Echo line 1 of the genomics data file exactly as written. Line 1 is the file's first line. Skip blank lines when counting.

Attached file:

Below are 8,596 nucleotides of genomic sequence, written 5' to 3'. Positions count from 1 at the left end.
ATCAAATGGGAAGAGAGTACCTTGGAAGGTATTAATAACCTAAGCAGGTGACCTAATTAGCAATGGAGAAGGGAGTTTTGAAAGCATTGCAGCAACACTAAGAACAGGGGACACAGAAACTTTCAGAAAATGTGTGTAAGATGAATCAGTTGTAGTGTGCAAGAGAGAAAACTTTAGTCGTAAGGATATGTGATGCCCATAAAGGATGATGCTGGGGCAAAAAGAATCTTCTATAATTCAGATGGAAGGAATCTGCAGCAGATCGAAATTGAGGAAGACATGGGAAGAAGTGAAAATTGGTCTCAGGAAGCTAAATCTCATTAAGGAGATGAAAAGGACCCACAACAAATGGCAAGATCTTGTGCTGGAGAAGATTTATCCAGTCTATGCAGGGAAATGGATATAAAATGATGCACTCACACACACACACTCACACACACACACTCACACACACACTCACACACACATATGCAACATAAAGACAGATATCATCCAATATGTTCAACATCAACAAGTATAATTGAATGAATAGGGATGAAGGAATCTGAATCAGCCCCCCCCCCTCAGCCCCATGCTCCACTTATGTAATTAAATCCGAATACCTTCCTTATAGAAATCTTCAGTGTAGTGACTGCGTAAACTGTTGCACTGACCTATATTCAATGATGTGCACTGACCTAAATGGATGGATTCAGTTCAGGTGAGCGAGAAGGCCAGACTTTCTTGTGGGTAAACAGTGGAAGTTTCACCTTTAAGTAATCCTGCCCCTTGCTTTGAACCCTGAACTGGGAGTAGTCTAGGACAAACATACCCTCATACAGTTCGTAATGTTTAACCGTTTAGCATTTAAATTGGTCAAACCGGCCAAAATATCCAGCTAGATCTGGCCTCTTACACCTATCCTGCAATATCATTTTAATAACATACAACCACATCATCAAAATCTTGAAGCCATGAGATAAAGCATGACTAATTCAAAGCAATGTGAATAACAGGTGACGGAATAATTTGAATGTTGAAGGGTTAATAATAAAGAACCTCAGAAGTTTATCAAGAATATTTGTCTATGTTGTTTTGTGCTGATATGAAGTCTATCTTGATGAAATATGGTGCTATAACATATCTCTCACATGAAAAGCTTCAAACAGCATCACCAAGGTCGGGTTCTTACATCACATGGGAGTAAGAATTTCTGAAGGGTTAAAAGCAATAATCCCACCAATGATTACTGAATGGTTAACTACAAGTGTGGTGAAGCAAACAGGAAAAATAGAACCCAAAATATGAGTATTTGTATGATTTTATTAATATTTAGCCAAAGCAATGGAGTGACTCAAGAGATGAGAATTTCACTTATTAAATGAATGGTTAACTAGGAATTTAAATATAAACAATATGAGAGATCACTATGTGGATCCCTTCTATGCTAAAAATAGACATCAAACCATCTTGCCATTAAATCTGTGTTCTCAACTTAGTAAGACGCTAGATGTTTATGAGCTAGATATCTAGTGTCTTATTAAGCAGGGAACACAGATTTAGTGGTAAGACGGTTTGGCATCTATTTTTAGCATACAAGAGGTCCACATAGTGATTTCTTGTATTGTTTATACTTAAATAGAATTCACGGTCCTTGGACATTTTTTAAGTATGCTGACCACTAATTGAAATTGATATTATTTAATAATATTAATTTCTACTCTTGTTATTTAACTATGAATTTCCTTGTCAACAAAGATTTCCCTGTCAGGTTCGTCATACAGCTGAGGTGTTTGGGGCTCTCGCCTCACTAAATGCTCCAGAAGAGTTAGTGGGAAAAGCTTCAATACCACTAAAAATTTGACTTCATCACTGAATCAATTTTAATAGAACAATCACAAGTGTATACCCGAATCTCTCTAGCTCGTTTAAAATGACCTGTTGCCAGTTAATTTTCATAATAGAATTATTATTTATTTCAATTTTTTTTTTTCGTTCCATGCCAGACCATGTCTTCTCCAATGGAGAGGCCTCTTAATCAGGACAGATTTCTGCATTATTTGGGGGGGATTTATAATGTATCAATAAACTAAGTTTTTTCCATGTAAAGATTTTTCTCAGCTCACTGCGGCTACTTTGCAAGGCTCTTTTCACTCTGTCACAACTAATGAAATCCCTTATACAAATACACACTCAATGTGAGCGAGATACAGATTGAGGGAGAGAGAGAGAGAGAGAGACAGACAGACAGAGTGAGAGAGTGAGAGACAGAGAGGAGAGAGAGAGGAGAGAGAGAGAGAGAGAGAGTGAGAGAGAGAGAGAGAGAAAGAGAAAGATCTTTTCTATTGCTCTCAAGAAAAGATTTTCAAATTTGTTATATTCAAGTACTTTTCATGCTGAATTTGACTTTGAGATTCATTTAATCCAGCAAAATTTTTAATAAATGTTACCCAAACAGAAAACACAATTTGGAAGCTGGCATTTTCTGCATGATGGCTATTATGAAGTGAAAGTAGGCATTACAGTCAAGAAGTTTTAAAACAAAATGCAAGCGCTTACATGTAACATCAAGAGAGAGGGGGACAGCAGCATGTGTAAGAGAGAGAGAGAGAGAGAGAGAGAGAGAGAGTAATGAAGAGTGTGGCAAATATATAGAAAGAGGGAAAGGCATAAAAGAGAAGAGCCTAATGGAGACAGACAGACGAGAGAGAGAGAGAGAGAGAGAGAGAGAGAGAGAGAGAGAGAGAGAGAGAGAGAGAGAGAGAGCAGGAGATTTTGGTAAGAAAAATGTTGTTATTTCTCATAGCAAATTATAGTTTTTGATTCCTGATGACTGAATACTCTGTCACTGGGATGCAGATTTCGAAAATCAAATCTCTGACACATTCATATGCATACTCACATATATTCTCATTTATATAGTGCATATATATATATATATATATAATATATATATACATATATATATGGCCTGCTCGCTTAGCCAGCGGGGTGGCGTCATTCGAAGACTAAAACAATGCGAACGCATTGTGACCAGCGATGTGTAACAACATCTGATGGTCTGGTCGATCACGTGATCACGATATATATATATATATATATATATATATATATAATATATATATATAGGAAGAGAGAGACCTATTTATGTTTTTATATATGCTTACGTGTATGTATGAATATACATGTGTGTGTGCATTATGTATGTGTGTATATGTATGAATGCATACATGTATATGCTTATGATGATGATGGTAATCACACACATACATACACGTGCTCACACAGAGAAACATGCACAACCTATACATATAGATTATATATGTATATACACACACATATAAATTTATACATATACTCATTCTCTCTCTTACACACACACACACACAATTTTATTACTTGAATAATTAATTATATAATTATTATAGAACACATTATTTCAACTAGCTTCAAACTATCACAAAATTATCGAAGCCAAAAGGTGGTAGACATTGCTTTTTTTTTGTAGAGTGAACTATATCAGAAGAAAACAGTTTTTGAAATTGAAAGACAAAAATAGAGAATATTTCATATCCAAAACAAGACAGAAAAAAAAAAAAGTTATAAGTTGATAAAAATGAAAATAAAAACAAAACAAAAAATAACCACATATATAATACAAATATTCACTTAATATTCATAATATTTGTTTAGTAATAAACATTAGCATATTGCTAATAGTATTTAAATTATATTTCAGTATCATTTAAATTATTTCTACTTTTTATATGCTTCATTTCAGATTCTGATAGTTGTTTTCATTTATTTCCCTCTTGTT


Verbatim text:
Below are 8,596 nucleotides of genomic sequence, written 5' to 3'. Positions count from 1 at the left end.